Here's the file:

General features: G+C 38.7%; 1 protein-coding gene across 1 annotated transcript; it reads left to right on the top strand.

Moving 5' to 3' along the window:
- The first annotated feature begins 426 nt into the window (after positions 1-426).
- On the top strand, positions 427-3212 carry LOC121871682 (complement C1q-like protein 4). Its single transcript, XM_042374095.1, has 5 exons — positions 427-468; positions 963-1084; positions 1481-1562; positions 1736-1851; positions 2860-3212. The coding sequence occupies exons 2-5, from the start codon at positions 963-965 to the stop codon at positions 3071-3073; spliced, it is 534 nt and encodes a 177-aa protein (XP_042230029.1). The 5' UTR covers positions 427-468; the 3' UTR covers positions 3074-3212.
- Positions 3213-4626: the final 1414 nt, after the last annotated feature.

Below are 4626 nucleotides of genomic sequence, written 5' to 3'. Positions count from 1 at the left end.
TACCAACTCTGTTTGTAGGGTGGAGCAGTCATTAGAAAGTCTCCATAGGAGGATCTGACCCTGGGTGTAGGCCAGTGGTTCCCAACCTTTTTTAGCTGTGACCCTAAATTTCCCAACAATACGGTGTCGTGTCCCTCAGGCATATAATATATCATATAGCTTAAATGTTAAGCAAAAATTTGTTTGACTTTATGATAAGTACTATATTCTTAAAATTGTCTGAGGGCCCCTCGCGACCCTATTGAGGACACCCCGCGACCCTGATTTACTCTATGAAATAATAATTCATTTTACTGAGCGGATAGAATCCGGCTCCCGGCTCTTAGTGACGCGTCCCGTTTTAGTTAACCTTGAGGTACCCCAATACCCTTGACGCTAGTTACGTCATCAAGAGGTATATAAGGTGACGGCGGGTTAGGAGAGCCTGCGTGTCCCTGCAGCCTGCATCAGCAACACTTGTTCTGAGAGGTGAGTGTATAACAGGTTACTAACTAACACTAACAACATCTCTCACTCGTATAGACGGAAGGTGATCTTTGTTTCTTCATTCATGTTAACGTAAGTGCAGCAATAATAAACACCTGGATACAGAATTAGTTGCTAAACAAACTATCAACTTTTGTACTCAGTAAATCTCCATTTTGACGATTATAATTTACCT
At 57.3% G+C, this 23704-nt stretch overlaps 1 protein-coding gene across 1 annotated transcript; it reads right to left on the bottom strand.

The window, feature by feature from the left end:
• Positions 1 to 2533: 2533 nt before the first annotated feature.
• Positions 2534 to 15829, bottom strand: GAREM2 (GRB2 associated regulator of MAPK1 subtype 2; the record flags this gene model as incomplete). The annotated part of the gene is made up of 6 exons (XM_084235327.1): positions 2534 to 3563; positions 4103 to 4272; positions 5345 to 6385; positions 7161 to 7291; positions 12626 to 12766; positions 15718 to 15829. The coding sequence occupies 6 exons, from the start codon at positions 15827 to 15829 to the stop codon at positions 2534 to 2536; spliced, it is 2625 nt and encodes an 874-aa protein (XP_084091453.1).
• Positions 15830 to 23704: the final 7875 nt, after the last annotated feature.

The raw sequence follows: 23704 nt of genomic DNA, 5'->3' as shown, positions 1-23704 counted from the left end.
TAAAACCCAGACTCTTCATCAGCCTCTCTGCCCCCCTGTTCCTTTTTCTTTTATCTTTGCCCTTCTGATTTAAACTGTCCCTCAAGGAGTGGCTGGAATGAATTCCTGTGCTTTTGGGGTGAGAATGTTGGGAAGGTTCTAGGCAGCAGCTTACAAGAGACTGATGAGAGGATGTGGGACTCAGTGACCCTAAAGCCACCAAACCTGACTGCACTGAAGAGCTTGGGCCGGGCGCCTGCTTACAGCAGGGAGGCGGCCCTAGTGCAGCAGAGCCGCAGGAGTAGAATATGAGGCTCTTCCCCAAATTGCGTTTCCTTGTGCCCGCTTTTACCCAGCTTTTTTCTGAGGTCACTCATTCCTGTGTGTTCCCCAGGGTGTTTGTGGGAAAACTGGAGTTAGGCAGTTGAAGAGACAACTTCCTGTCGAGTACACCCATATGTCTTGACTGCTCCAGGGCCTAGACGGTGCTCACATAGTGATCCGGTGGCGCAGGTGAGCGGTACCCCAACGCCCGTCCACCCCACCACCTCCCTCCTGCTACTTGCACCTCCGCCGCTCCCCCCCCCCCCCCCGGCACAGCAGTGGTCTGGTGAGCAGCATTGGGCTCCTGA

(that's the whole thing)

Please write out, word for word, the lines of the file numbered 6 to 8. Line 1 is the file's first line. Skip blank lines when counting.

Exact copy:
Below are 4626 nucleotides of genomic sequence, written 5' to 3'. Positions count from 1 at the left end.
TACCAACTCTGTTTGTAGGGTGGAGCAGTCATTAGAAAGTCTCCATAGGAGGATCTGACCCTGGGTGTAGGCCAGTGGTTCCCAACCTTTTTTAGCTGTGACCCTAAATTTCCCAACAATACGGTGTCGTGTCCCTCAGGCATATAATATATCATATAGCTTAAATGTTAAGCAAAAATTTGTTTGACTTTATGATAAGTACTATATTCTTAAAATTGTCTGAGGGCCCCTCGCGACCCTATTGAGGACACCCCGCGACCCTGATTTACTCTATGAAATAATAATTCATTTTACTGAGCGGATAGAATCCGGCTCCCGGCTCTTAGTGACGCGTCCCGTTTTAGTTAACCTTGAGGTACCCCAATACCCTTGACGCTAGTTACGTCATCAAGAGGTATATAAGGTGACGGCGGGTTAGGAGAGCCTGCGTGTCCCTGCAGCCTGCATCAGCAACACTTGTTCTGAGAGGTGAGTGTATAACAGGTTACTAACTAACACTAACAACATCTCTCACTCGTATAGACGGAAGGTGATCTTTGTTTCTTCATTCATGTTAACGTAAGTGCAGCAATAATAAACACCTGGATACAGAATTAGTTGCTAAACAAACTATCAACTTTTGTACTCAGTAAATCTCCATTTTGACGATTATAATTTACCT
At 57.3% G+C, this 23704-nt stretch overlaps 1 protein-coding gene across 1 annotated transcript; it reads right to left on the bottom strand.